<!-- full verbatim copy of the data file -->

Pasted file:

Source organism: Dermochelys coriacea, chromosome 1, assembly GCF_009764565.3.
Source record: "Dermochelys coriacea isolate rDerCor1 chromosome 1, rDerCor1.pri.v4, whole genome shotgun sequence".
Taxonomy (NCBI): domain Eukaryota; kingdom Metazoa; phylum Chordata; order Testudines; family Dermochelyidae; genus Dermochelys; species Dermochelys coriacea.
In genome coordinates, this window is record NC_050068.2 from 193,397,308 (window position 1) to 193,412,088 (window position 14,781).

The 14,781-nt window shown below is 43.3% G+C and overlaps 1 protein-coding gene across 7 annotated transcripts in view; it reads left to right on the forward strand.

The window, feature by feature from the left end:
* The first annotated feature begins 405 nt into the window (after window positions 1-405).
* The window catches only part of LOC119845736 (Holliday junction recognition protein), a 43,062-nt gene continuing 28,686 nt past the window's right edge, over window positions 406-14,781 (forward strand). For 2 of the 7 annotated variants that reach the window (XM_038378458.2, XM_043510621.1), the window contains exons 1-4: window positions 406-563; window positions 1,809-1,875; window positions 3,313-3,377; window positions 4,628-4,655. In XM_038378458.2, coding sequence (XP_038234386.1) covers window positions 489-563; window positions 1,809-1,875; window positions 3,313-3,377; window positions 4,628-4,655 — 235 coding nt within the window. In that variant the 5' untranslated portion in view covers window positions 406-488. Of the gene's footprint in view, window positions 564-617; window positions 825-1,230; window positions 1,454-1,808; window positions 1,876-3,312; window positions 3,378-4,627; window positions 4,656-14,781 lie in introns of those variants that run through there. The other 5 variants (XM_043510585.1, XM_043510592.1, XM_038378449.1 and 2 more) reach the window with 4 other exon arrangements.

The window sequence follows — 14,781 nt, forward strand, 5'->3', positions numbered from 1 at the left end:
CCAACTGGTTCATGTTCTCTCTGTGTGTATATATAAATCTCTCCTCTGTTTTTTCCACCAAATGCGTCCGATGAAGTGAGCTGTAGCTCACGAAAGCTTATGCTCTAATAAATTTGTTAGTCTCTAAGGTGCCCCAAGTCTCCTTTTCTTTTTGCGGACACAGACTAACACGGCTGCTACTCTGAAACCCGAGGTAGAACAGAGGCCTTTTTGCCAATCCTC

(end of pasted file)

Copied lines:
Source organism: Dermochelys coriacea, chromosome 1, assembly GCF_009764565.3.
Source record: "Dermochelys coriacea isolate rDerCor1 chromosome 1, rDerCor1.pri.v4, whole genome shotgun sequence".
Taxonomy (NCBI): domain Eukaryota; kingdom Metazoa; phylum Chordata; order Testudines; family Dermochelyidae; genus Dermochelys; species Dermochelys coriacea.
In genome coordinates, this window is record NC_050068.2 from 193,397,308 (window position 1) to 193,412,088 (window position 14,781).

The 14,781-nt window shown below is 43.3% G+C and overlaps 1 protein-coding gene across 7 annotated transcripts in view; it reads left to right on the forward strand.

The window, feature by feature from the left end:
* The first annotated feature begins 405 nt into the window (after window positions 1-405).
* The window catches only part of LOC119845736 (Holliday junction recognition protein), a 43,062-nt gene continuing 28,686 nt past the window's right edge, over window positions 406-14,781 (forward strand). For 2 of the 7 annotated variants that reach the window (XM_038378458.2, XM_043510621.1), the window contains exons 1-4: window positions 406-563; window positions 1,809-1,875; window positions 3,313-3,377; window positions 4,628-4,655. In XM_038378458.2, coding sequence (XP_038234386.1) covers window positions 489-563; window positions 1,809-1,875; window positions 3,313-3,377; window positions 4,628-4,655 — 235 coding nt within the window. In that variant the 5' untranslated portion in view covers window positions 406-488. Of the gene's footprint in view, window positions 564-617; window positions 825-1,230; window positions 1,454-1,808; window positions 1,876-3,312; window positions 3,378-4,627; window positions 4,656-14,781 lie in introns of those variants that run through there. The other 5 variants (XM_043510585.1, XM_043510592.1, XM_038378449.1 and 2 more) reach the window with 4 other exon arrangements.

The window sequence follows — 14,781 nt, forward strand, 5'->3', positions numbered from 1 at the left end:
CCAACTGGTTCATGTTCTCTCTGTGTGTATATATAAATCTCTCCTCTGTTTTTTCCACCAAATGCGTCCGATGAAGTGAGCTGTAGCTCACGAAAGCTTATGCTCTAATAAATTTGTTAGTCTCTAAGGTGCCCCAAGTCTCCTTTTCTTTTTGCGGACACAGACTAACACGGCTGCTACTCTGAAACCCGAGGTAGAACAGAGGCCTTTTTGCCAATCCTC